Farmers employ this technology to monitor crops and prevent diseases in them. Insurance uses it to survey damages post floods or hurricanes to settle claims. ‘TerrAvion’ has partnered with ‘PastureMap’ to provide necessary data related to ranches and crop care. This has helped monitor the effects of irrigation, & pre & post grazing and levels of invasive weeds. The data is also used as a common platform for brainstorming new ideas and solving pressing issues.
‘WaterBit Inc.;’ a California-based company, provides information regarding water quality & levels using sensors. These sensors rely on IoT (Internet of Things) technology to store data and can function an entire season. Energy companies are using aerial imagery to inspect transmission lines, gather data from solar & wind power plants, and provide additional security to these plants. They are also conducting seismic surveys to predict future environmental risks.
Government applications are estimated to surpass USD 950 million by 2024. They would spur market demand by using drones for urban planning, energy management, environmental planning, and homeland security. Commercial is touted to generate the maximum revenues in the near future. This should be credited to the high adoption of aerial imaging by the tourism sector. Other factors comprise advertisements and promotions.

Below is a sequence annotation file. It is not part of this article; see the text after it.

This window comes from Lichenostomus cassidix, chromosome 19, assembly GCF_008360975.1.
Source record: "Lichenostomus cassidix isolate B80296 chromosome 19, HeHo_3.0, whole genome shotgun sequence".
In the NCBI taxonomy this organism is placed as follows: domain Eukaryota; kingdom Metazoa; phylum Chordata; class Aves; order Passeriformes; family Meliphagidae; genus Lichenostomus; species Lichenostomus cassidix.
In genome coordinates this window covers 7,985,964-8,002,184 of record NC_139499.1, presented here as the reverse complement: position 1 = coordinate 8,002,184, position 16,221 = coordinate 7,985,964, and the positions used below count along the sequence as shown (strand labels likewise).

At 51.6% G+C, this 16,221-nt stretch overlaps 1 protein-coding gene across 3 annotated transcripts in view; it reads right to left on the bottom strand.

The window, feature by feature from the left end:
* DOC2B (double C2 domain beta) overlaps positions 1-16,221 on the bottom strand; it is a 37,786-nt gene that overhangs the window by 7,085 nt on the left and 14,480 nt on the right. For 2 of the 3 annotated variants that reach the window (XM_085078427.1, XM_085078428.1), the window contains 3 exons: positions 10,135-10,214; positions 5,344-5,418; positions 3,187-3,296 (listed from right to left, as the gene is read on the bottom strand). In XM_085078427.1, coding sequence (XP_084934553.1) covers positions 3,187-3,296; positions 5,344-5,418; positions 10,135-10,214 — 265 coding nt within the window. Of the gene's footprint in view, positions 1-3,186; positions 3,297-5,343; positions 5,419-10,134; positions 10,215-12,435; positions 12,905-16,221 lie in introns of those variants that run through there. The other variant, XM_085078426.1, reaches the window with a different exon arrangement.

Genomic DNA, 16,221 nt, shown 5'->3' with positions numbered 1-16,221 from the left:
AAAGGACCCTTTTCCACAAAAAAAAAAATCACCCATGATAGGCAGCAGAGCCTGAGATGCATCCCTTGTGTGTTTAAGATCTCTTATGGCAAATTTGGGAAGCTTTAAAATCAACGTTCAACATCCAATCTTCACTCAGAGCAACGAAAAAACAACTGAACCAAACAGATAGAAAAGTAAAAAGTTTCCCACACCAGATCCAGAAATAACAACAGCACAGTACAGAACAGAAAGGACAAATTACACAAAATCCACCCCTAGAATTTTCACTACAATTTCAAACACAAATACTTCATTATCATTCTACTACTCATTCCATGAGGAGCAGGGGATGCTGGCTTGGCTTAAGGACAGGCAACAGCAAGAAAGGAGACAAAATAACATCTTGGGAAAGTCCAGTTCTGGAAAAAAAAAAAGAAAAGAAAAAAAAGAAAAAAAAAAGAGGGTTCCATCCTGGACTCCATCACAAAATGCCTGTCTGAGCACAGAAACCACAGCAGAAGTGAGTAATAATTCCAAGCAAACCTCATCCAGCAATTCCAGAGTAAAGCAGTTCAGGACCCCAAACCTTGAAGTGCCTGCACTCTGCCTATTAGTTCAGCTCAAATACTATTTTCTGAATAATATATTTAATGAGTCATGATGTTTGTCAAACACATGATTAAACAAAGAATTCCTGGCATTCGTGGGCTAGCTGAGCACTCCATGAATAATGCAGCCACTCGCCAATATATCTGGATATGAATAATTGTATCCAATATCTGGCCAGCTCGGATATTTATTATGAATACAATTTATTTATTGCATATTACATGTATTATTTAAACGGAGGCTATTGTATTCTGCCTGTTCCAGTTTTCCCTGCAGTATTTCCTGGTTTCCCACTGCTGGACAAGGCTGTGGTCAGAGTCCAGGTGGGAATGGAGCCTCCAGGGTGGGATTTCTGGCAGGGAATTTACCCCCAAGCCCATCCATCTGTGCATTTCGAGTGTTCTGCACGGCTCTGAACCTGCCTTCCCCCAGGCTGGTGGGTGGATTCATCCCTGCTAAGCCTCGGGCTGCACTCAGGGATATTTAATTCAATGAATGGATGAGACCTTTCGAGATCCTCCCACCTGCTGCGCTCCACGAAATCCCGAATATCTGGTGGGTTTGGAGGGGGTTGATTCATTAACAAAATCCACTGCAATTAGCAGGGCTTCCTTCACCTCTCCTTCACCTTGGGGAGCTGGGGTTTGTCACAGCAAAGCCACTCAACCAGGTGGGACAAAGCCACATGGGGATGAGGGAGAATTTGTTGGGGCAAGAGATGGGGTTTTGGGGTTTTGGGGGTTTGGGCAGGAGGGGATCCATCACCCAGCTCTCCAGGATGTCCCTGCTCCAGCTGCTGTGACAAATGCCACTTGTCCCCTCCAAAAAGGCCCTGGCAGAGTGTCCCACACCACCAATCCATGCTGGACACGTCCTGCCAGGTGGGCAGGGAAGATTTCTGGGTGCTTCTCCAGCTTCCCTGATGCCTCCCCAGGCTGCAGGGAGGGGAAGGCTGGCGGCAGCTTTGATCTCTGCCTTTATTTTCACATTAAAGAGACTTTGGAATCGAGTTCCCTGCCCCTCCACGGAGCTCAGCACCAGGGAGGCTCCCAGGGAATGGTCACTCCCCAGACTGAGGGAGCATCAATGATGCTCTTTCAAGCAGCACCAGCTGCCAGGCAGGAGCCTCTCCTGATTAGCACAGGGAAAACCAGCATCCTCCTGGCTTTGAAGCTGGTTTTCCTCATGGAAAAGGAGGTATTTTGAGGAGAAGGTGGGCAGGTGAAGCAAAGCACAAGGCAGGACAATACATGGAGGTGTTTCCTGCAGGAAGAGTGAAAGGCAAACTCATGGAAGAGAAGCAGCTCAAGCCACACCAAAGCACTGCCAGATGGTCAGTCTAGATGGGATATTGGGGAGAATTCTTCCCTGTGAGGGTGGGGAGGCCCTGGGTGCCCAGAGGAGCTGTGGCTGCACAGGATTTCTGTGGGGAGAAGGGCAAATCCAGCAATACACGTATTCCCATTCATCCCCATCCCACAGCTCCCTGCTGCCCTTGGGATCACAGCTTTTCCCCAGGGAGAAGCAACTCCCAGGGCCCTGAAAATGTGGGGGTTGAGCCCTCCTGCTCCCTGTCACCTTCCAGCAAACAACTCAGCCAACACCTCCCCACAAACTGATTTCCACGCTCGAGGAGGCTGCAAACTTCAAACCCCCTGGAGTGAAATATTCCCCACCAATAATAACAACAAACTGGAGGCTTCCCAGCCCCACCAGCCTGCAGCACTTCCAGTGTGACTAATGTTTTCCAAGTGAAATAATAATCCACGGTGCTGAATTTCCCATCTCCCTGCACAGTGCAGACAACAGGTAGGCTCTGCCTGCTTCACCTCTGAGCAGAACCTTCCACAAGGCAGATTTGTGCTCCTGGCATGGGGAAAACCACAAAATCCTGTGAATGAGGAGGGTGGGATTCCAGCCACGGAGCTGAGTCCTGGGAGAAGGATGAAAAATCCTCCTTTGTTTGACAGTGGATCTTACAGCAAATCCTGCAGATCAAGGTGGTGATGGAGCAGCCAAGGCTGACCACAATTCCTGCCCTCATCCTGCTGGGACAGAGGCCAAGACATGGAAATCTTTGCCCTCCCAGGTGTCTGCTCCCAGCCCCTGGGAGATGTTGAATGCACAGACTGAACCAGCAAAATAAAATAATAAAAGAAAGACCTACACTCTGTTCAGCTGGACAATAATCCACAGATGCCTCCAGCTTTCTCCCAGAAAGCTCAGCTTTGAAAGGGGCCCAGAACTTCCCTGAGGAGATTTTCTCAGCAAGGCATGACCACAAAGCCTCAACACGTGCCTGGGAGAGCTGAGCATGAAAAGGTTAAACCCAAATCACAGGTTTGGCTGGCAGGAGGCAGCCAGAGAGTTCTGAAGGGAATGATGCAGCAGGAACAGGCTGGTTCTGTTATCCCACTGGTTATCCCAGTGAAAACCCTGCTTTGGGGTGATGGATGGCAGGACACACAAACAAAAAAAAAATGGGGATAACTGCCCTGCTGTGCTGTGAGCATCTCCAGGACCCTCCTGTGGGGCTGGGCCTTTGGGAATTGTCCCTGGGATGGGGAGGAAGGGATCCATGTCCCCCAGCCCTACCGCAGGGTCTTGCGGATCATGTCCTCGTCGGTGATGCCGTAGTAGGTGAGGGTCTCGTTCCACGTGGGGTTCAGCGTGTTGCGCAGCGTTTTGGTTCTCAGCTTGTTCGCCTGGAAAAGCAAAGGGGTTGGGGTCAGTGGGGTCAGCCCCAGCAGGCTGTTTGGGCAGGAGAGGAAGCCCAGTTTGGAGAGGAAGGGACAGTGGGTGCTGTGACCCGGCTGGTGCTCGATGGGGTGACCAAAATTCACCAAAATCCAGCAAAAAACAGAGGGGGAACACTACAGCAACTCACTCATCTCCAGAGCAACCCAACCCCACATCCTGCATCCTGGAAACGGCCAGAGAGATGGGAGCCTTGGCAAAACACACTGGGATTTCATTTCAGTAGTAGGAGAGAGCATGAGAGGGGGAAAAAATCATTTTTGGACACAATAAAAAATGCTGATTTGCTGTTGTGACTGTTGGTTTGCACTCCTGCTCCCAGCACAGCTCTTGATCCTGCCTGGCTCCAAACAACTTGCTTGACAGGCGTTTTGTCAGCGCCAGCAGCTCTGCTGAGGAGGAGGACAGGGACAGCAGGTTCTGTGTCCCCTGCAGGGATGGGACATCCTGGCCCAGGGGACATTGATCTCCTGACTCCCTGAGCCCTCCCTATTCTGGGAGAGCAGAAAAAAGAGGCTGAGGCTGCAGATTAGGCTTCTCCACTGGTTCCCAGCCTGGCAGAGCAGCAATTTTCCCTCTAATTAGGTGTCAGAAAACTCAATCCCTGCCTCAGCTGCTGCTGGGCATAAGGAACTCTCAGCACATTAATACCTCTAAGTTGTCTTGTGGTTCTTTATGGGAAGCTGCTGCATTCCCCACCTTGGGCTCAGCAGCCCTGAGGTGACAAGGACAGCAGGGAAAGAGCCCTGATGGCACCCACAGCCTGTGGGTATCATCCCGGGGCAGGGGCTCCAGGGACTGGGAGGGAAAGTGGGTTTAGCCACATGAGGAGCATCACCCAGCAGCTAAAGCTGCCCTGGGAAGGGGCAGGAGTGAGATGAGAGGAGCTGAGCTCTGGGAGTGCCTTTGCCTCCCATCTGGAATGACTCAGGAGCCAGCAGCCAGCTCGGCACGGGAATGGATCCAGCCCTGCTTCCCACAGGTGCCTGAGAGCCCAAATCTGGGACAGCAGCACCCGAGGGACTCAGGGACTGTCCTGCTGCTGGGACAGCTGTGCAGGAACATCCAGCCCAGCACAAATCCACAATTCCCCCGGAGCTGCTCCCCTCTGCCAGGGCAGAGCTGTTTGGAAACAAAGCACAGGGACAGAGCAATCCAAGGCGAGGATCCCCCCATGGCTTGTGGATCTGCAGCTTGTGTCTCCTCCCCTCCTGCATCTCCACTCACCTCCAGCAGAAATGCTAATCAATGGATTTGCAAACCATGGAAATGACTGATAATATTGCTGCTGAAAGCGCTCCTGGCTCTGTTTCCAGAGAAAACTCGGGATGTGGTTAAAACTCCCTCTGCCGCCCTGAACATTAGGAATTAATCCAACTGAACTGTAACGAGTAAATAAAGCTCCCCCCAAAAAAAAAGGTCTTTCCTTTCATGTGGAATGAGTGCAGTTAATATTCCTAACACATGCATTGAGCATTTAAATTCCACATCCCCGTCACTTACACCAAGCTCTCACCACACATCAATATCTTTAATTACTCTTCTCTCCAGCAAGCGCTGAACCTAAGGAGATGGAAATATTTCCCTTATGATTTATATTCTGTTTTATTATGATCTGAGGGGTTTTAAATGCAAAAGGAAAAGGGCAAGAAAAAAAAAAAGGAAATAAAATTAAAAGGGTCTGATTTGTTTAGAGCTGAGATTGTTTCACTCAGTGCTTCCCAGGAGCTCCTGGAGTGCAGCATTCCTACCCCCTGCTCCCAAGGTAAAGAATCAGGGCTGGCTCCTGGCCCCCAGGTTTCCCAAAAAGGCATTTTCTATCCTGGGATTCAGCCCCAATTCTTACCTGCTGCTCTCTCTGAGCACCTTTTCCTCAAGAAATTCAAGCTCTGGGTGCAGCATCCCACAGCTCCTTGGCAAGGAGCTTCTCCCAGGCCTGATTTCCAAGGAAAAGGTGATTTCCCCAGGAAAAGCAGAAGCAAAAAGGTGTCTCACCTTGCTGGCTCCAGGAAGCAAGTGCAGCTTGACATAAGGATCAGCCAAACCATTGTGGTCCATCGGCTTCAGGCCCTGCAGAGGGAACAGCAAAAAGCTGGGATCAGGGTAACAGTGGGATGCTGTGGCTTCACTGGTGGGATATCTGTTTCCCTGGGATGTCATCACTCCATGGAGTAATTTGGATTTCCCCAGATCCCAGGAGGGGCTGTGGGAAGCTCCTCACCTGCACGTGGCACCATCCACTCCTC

Aerial photography provides land cover, soil, & vegetation maps with the help of spatial data. Its combination with GIS aids in analyzing and planning urban settlements. The U. S. Forest Service employs this technology to map sick trees in the forests of California. It adopts laser-guided spectroscopy to sense chemical reactions in trees and aims to prevent their destruction from environmental factors; such as droughts, fires, or bark beetles.
Yet another use of drones is ocean exploration. Since fossil fuels have almost reached expiration, industries need crude oil as their basic energy source. Drones embedded with GIS can collect data underwater, monitor eco-changes, and employ 3D ‘orthomosaics’ models in real-time.
These devices capture the images of oil spills or untoward incidents which can harm the environment. They even detect unregistered ships navigating through the ocean. All this collated data is stored on a common platform and accessed using mobile applications, like Drone2Map.